“The most beneficial type of yoga practice for brain health is one that combines mindfulness and physical activity,” says Maggie Moon, MS, RD, brain health nutrition expert and best-selling author of The MIND Diet. “Research has been done utilizing Hatha yoga, Iyengar yoga, general or unspecified yoga, and with this newest study, Kundalini yoga.” 

Dr. Pascual-Leone says the most beneficial kind of yoga is the one you enjoy most and are likely to practice regularly. Which leads to the question – how often do you need to practice yoga to improve cognitive health? 

As with any exercise, doing something is better than doing nothing. It’s also never too late (or early) to start incorporating yoga or other healthy habits that can help keep your brain sharp. 

“Ideally, yoga should be done consistently to obtain the maximum benefits. While this does not mean yoga must be done daily, it should be done somewhat frequently and regularly, such as four to five times a week,” says Mandy Enright, a registered dietitian and yoga teacher. “One study found that practicing yoga for an average of 30 minutes a week saw mental health benefits, but those who practiced more often saw greater benefits.” 

If you can’t commit to a daily practice, don’t let that discourage you from starting. Practicing yoga even just once a week can offer moderate cognitive benefits. Plus, yoga offers benefits beyond preventing cognitive decline. 

“In addition to brain health, regular yoga practice supports multiple aspects of successful aging, including cardiovascular, lung, muscle, and bone health,” says Moon. “It has been shown to help lower blood pressure, improve lung capacity, and maintain bone mineral density and functional strength, especially when combined with weight training.”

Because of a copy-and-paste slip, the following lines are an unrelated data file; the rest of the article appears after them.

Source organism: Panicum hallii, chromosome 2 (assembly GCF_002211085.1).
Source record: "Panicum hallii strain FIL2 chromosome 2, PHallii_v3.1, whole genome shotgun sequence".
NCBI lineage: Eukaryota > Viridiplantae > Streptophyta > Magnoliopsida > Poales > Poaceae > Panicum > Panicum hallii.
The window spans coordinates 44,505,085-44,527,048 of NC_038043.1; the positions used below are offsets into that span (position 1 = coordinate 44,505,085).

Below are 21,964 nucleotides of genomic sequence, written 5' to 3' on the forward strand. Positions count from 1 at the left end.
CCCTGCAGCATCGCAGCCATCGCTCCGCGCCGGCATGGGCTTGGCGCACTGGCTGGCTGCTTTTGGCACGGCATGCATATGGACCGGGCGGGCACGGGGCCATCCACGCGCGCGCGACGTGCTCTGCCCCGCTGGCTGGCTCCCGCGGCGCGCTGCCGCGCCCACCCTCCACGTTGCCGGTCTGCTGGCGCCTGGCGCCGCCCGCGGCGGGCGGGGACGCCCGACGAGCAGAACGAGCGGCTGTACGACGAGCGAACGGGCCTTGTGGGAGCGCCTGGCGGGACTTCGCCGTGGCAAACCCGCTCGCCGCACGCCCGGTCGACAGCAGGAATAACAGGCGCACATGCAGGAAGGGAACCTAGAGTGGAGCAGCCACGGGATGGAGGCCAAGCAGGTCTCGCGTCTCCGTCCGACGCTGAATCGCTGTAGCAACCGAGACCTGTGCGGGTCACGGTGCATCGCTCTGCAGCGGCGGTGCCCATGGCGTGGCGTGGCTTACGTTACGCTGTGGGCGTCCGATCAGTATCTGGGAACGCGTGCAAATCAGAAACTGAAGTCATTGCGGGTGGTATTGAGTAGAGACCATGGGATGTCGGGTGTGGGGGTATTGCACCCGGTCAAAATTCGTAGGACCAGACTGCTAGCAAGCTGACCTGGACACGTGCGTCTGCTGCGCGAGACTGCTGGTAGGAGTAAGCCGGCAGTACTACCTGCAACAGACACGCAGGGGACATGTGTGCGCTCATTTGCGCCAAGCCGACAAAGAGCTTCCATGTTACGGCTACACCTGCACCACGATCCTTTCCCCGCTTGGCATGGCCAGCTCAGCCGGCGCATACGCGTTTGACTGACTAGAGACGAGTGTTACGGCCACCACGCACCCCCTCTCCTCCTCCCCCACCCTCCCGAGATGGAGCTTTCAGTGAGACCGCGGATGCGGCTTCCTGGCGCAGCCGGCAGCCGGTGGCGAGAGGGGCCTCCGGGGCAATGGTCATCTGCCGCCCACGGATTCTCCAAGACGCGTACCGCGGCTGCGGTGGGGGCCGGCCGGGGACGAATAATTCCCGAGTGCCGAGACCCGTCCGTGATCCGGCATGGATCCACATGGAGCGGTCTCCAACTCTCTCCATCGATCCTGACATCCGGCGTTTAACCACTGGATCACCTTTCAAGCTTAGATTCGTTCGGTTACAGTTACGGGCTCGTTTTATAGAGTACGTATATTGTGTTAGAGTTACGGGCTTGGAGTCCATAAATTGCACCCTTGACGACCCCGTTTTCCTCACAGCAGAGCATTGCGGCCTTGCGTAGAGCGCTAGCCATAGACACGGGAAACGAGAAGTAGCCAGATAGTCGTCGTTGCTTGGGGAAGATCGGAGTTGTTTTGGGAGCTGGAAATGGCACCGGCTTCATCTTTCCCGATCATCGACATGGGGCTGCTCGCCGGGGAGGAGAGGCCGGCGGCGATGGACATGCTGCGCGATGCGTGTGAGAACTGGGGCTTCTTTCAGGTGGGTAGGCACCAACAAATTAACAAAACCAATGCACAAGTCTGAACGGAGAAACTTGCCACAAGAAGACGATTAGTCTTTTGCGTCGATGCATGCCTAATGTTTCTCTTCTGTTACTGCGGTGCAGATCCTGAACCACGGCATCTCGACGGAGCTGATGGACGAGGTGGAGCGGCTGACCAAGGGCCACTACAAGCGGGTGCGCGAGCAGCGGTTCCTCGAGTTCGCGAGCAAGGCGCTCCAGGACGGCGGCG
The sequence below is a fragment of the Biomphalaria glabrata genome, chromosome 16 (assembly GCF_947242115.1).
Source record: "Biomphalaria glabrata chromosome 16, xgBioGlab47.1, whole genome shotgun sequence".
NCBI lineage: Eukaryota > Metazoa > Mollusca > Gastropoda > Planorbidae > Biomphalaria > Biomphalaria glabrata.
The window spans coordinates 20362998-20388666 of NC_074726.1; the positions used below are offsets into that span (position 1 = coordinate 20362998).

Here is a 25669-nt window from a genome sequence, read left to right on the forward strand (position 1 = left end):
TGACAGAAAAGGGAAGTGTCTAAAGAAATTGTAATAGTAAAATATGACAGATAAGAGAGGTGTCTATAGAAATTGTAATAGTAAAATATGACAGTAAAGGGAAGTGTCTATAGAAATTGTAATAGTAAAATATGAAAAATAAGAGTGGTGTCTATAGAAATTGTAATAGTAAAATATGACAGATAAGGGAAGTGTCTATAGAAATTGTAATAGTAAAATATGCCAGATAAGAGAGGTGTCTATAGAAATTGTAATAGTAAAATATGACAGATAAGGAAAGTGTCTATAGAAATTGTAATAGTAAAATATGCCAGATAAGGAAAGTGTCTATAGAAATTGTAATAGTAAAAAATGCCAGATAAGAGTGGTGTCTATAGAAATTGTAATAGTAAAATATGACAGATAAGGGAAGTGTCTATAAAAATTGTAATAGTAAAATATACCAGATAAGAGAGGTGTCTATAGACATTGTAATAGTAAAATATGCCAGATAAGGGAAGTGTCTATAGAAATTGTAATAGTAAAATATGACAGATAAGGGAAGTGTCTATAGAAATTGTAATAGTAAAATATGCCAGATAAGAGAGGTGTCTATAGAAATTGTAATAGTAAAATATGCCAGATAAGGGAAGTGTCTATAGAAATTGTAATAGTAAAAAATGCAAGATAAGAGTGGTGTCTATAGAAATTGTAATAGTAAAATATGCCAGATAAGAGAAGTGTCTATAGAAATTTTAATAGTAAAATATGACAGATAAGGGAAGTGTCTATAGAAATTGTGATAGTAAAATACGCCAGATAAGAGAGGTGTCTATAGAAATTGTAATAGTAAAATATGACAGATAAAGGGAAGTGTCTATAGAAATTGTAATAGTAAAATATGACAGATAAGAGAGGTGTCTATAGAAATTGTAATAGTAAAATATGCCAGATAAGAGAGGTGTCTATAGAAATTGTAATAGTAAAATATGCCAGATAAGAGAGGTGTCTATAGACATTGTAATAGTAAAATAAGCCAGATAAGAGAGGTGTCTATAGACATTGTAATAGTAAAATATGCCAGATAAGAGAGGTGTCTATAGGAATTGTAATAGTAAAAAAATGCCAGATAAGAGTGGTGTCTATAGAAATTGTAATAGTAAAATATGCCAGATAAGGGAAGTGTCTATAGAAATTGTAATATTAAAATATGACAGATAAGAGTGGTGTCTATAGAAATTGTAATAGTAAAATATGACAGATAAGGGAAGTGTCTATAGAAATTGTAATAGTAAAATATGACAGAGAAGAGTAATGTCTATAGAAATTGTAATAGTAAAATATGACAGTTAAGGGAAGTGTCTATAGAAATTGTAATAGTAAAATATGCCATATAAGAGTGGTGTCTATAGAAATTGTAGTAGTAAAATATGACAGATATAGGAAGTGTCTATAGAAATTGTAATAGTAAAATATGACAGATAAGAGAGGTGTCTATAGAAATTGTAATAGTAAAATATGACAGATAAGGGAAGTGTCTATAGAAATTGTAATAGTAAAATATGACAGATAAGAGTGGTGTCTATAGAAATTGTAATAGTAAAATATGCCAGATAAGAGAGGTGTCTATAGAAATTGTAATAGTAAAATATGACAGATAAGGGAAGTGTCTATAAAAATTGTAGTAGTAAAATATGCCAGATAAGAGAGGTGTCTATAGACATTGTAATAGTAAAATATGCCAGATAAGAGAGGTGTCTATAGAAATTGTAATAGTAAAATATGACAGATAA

Other strategies to keep your brain sharp 

There is no single behavior or intervention that will guarantee optimal brain health. However, key nutrition and lifestyle habits can help reduce your risk of cognitive decline. 

“What’s good for our mental health is also good for our physical health: quality sleep, good nutrition, exercise, lifelong learning and mental stimulation, rewarding social relationships, and having a purpose in life,” says Dr. Pascual-Leone. “To that, I would add the importance of controlling stress and realizing the value of silence by practicing an internal focus free of external stimuli. That’s one of the reasons that yoga is so good for our brains.” 

Consuming foods rich in antioxidants, phytonutrients, flavanols, and omega-3s can have significant benefits for brain health. These properties help to promote better blood flow and reduce inflammation, and they also promote better overall health of brain cells. Plus, cooking more at home provides a multitude of brain benefits.

“Not only do you have more control over what you are eating and the amounts, so you can get more of those brain-healthy foods, but cooking also is a great way to keep the brain in shape,” explains Enright. “You need math skills, spatial coordination, and utilization of senses when cooking, which all help to promote good brain health and longevity.” 

Read next: The 7 Best Foods for Your Brain Health, Say Dietitians